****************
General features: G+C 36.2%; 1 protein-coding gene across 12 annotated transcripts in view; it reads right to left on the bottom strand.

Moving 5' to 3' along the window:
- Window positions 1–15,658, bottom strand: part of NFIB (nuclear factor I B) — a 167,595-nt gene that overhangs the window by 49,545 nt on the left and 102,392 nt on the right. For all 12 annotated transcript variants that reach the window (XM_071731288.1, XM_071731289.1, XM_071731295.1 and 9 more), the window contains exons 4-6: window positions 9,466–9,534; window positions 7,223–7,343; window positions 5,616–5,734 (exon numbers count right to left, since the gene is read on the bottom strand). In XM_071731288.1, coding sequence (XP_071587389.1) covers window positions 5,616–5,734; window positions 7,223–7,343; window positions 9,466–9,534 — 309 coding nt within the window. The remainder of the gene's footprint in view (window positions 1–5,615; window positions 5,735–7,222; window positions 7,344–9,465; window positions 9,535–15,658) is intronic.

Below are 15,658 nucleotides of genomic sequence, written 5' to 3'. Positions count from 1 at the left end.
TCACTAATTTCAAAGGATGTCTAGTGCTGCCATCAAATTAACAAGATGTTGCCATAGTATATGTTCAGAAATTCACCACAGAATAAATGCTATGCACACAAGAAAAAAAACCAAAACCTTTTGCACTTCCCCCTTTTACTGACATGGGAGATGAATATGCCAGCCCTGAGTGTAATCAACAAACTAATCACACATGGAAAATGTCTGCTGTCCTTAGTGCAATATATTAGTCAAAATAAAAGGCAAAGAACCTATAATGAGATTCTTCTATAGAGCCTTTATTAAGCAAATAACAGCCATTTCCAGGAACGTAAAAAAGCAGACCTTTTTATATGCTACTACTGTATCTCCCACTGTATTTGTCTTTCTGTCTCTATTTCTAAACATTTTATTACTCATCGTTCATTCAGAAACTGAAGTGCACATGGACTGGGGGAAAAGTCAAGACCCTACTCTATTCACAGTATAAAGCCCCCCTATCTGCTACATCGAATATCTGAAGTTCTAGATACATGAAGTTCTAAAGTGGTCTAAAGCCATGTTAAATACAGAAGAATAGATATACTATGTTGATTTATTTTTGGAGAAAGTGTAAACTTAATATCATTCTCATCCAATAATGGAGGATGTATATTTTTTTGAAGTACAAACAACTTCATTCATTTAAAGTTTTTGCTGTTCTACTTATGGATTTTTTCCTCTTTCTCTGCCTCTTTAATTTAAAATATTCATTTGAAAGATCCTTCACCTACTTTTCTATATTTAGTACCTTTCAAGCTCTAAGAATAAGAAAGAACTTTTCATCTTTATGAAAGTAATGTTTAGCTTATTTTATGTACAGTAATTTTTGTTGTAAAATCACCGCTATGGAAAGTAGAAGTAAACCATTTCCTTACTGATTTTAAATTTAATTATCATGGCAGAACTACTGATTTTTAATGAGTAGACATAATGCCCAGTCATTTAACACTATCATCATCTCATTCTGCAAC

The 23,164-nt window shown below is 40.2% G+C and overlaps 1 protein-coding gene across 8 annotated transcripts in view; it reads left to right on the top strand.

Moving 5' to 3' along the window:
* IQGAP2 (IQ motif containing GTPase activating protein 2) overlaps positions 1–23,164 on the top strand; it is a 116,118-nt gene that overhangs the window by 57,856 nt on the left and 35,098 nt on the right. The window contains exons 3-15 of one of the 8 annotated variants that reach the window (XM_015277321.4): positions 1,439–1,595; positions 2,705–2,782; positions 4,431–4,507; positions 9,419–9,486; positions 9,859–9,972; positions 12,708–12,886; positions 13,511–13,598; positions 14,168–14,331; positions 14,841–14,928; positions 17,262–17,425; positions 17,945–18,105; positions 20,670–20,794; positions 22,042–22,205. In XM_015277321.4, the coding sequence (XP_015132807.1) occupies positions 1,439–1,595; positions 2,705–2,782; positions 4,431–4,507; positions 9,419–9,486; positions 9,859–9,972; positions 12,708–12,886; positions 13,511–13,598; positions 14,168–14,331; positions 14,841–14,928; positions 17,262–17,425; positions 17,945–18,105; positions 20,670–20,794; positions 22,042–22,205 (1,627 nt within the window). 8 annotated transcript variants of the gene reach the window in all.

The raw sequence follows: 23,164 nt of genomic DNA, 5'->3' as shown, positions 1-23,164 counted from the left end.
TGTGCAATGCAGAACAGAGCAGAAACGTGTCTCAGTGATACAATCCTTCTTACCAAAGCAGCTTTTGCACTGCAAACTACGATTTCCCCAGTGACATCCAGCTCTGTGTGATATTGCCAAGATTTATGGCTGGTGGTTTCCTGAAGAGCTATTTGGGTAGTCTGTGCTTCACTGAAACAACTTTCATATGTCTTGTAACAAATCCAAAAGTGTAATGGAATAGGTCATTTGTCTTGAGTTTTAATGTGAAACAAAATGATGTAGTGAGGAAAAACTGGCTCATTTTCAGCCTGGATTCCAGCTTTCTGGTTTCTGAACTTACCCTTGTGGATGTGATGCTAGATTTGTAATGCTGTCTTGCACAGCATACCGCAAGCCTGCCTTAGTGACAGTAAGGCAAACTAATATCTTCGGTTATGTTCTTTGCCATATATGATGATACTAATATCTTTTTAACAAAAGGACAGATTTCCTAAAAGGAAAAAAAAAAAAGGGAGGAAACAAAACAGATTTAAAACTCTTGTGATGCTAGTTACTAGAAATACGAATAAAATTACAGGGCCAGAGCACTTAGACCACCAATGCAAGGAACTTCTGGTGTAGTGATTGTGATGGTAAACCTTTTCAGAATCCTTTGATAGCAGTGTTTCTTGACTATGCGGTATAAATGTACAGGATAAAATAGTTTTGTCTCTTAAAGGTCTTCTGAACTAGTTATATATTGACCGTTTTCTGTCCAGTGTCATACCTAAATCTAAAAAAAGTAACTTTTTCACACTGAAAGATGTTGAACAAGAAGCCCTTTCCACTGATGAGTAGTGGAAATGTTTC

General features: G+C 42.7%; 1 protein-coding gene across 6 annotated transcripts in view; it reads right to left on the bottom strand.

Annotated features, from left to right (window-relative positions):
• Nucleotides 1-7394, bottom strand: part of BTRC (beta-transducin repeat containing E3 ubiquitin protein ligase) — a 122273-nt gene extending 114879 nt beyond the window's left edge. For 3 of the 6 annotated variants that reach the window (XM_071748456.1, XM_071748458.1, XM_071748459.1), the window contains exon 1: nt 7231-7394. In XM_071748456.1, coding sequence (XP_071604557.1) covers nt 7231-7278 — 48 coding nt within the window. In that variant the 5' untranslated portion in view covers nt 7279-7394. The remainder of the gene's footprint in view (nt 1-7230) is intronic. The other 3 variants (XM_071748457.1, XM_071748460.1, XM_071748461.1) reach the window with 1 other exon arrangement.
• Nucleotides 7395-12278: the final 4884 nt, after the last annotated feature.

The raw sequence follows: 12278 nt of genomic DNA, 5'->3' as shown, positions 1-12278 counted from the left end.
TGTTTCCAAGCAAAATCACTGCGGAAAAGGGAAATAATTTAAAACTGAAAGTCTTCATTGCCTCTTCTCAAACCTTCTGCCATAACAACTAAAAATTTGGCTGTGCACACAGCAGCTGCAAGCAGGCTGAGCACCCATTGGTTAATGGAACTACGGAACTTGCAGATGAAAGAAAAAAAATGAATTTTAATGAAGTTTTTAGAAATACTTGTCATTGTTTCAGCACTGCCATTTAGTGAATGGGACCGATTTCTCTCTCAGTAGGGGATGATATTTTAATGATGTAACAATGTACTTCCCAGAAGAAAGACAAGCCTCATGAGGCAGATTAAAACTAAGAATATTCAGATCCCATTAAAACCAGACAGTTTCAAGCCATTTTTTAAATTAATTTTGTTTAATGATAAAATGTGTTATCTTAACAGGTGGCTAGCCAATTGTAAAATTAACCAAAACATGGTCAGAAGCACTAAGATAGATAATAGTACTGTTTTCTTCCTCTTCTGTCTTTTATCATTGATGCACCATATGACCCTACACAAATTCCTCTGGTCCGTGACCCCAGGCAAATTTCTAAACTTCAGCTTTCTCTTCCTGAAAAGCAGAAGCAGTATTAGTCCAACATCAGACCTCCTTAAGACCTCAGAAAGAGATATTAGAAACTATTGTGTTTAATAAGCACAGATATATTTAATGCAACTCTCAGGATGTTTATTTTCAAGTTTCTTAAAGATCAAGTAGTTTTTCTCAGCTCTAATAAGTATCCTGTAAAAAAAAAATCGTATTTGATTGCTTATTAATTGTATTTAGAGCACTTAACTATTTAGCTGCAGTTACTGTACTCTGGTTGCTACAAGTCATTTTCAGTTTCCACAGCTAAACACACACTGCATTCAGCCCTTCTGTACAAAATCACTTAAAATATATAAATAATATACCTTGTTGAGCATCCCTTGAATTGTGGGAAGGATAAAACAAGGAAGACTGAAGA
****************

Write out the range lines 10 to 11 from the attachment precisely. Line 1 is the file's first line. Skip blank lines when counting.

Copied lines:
TGTGCAATGCAGAACAGAGCAGAAACGTGTCTCAGTGATACAATCCTTCTTACCAAAGCAGCTTTTGCACTGCAAACTACGATTTCCCCAGTGACATCCAGCTCTGTGTGATATTGCCAAGATTTATGGCTGGTGGTTTCCTGAAGAGCTATTTGGGTAGTCTGTGCTTCACTGAAACAACTTTCATATGTCTTGTAACAAATCCAAAAGTGTAATGGAATAGGTCATTTGTCTTGAGTTTTAATGTGAAACAAAATGATGTAGTGAGGAAAAACTGGCTCATTTTCAGCCTGGATTCCAGCTTTCTGGTTTCTGAACTTACCCTTGTGGATGTGATGCTAGATTTGTAATGCTGTCTTGCACAGCATACCGCAAGCCTGCCTTAGTGACAGTAAGGCAAACTAATATCTTCGGTTATGTTCTTTGCCATATATGATGATACTAATATCTTTTTAACAAAAGGACAGATTTCCTAAAAGGAAAAAAAAAAAAGGGAGGAAACAAAACAGATTTAAAACTCTTGTGATGCTAGTTACTAGAAATACGAATAAAATTACAGGGCCAGAGCACTTAGACCACCAATGCAAGGAACTTCTGGTGTAGTGATTGTGATGGTAAACCTTTTCAGAATCCTTTGATAGCAGTGTTTCTTGACTATGCGGTATAAATGTACAGGATAAAATAGTTTTGTCTCTTAAAGGTCTTCTGAACTAGTTATATATTGACCGTTTTCTGTCCAGTGTCATACCTAAATCTAAAAAAAGTAACTTTTTCACACTGAAAGATGTTGAACAAGAAGCCCTTTCCACTGATGAGTAGTGGAAATGTTTC

General features: G+C 42.7%; 1 protein-coding gene across 6 annotated transcripts in view; it reads right to left on the bottom strand.